STORIES

I Visited a Satanist and Saw the Potential for Salvation

By Charlie Tetiyevsky on April 3, 2018

Up in the winding hills near Highland Park sits a slice of mountainside covered in small, single-storied homes stacked in a row. The compound is occupied by artists and industry types, so ideal an up-and-coming LA suburb roommate mix that it could easily be fiction.

There’s only one hint of difference on the bucolic bungalow at the end of the stairs: a single robed skeleton hanging from the patio lattice. Any visitor might mistake this for a never-removed Halloween artifact, but for those in the know, it is clear that this is a purposeful, permanent installation. After all, this is the home of a Satanist.

Ali Kellogg greets our photographer and me holding Panda, a round, soft black and white cat. Like Panda, Kellogg wears stark black and dark blue against her alabaster skin. Her arms are sprinkled with a couple of tattoos, thin-lined public notes about aesthetics and interests, including vintage figures, geometric (nearly astronomic) lines and a portrait of composer Arvo Pärt. 

She leads us down a hallway and a couple of steps into her bedroom, which is flocked with fairy lights and flooded with an orange glow. Beside her IKEA duvet coverhangs a full face black-hooded mask, a taxidermied goat’s head, a shelf of classic satanic books and a miniature human skull. The walls aren’t black, but her nails are, I notice as she waves for me to sit down.  

I am surprised, and maybe even disappointed, that the Co-Chapter Head of The Satanic Temple’s (TST) Los Angeles chapter doesn’t have a LaVeyan shrine flanked with speared rats or bubbling potions or whatever nonsense Satanists are meant to decorate with. Instead, Kellogg has delicate lace scarves over her window panes and a poster of Welsh love spoons in her living room.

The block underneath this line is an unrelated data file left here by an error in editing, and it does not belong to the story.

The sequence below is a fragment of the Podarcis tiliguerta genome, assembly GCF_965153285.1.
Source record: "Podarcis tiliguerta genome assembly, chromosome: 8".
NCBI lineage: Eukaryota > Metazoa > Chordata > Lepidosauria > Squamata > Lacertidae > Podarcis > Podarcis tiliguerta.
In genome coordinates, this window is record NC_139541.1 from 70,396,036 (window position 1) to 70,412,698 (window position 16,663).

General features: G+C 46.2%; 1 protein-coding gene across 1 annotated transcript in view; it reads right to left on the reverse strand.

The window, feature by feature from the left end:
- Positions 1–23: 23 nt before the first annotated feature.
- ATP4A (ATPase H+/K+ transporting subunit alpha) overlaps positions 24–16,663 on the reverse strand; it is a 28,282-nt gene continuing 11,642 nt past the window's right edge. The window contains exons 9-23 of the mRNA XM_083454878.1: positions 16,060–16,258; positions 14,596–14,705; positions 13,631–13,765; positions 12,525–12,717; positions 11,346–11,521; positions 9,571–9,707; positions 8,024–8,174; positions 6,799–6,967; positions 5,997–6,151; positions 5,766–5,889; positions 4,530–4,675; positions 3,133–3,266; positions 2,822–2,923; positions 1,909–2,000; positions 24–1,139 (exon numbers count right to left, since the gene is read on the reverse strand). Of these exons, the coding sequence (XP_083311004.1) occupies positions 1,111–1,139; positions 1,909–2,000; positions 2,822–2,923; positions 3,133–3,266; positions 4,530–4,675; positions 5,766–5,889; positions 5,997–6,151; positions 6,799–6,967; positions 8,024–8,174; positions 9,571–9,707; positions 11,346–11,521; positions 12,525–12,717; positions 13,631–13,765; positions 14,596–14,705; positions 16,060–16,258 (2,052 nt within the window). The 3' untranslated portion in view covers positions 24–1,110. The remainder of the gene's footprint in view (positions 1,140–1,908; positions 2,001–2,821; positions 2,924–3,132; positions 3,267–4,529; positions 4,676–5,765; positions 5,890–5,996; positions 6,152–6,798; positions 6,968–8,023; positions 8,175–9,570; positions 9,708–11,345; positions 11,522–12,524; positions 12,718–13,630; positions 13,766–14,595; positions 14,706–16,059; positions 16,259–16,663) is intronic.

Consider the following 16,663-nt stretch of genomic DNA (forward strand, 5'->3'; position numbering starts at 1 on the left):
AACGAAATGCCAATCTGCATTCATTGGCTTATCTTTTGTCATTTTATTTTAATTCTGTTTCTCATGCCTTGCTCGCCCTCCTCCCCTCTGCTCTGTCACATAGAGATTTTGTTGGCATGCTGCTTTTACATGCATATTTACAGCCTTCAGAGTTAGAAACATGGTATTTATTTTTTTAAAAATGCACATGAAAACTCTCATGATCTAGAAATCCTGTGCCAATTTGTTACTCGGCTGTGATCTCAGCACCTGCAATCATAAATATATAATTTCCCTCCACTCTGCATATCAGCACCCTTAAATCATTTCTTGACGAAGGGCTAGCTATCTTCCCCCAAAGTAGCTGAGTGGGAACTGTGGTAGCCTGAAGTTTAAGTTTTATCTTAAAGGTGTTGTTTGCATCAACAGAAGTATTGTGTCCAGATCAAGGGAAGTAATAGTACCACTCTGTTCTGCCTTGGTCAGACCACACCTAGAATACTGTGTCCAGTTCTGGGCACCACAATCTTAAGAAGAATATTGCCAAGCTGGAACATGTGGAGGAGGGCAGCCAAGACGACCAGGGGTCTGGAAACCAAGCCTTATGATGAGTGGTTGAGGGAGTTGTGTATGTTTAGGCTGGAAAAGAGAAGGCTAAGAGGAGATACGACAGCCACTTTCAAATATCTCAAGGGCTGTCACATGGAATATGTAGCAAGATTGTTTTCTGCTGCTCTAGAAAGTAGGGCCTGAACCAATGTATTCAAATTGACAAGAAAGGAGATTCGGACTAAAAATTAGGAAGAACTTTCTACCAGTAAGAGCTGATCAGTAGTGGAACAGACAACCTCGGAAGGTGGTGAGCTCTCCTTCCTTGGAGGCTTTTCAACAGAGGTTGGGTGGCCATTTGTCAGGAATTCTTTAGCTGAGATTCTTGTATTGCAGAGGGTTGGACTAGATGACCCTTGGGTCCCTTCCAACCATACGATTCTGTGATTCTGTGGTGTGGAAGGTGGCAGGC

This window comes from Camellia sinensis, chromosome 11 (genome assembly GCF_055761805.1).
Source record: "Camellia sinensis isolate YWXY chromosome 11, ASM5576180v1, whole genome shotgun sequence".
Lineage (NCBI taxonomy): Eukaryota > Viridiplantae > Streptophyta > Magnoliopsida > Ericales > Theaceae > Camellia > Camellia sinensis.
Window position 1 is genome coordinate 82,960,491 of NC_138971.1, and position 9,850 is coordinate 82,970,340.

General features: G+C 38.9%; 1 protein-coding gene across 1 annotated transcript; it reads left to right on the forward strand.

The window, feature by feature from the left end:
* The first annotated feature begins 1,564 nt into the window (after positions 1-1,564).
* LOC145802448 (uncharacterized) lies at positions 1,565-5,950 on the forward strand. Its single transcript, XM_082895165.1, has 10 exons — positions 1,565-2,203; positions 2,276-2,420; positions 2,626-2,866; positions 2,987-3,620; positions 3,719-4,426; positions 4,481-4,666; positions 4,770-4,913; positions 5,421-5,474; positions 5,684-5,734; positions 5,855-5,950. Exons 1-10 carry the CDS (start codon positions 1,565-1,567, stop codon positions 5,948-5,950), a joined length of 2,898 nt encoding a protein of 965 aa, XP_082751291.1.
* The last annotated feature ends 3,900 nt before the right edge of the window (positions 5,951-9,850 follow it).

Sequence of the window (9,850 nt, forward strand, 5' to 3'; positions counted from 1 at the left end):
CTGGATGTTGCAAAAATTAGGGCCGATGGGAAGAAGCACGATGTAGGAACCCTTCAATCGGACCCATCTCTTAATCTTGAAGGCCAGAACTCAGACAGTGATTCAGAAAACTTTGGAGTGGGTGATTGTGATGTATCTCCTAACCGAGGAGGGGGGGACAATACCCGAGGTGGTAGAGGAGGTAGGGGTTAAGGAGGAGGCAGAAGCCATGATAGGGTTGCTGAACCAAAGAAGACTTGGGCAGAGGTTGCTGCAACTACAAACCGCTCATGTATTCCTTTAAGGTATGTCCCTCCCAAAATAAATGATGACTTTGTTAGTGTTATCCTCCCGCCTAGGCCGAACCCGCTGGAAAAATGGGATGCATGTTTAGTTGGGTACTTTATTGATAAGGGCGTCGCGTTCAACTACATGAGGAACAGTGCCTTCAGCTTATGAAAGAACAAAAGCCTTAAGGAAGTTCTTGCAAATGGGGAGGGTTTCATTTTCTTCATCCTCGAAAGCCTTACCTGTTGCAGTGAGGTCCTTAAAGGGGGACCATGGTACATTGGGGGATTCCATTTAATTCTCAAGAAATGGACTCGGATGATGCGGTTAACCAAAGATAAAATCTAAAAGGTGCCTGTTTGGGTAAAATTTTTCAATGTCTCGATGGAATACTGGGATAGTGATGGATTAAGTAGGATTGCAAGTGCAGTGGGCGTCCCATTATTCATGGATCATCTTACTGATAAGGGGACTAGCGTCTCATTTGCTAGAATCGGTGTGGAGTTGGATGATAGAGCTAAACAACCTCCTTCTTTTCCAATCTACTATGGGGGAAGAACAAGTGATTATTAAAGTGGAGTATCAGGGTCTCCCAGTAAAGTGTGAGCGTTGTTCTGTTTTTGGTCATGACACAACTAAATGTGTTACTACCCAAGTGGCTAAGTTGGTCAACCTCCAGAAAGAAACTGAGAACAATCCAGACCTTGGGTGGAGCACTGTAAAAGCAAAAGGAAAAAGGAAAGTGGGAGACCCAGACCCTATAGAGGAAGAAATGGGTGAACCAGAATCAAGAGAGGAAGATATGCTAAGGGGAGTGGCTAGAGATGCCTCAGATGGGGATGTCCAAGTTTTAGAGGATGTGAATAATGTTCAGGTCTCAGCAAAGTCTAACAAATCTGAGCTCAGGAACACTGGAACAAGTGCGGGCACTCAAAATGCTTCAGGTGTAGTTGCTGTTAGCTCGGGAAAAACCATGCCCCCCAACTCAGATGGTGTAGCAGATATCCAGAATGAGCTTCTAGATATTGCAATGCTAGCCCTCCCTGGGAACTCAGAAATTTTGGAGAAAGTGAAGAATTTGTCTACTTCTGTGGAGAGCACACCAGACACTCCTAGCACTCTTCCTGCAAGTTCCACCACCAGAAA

The dissonance between stereotype and reality is emblematic of TST. The name isn’t meant to imply real satanic worship, Kellogg explains. It’s a means of provoking the people working to advance our country’s most regressive policies in the name of religion.

“It’s kind of [a] punchline,” says Kellogg. “It’s supposed to be reactionary. When we ask people why [they’re mad],they get even more upset than when we say the ‘S’ word. We ask, ‘What is it about Satan that’s so terrifying?’ But they will just swallow anything fear-based.”

Kellogg, who has received death threats for her involvement with the Temple, says that, despite what might be projected onto their intentions, the goal of the organization isn’t conversion. 

“We’re not trying to make anyone denounce their own beliefs,” she tells me. “We just ask that they hear what we have to say and not have fear cloud what they’re hearing. We’re not trying to eradicate Christianity or demean anyone who’s a Christian. We totally believe in co-existing with other religious groups.”

Imagery of the bloodthirsty ritualistic Satanists popularized during the late-20th Century satanic Panic—the effects of which linger today—are in stark contrast to the group’s actions. TST Chapters across the U.S. run various outreach programs, from hygiene product drives for homeless individuals (Menstruatin’ with Satan) to secular educational programs made for prisons, where even GED classes can be religious. 

“Instead of being forced to read the bible,” Kellogg says, “we give them copies of Carl Sagan.” 

The New Orleans chapter raised money (including via “lap dances for Satan”) to fill potholes across the city and now regularly performs the task.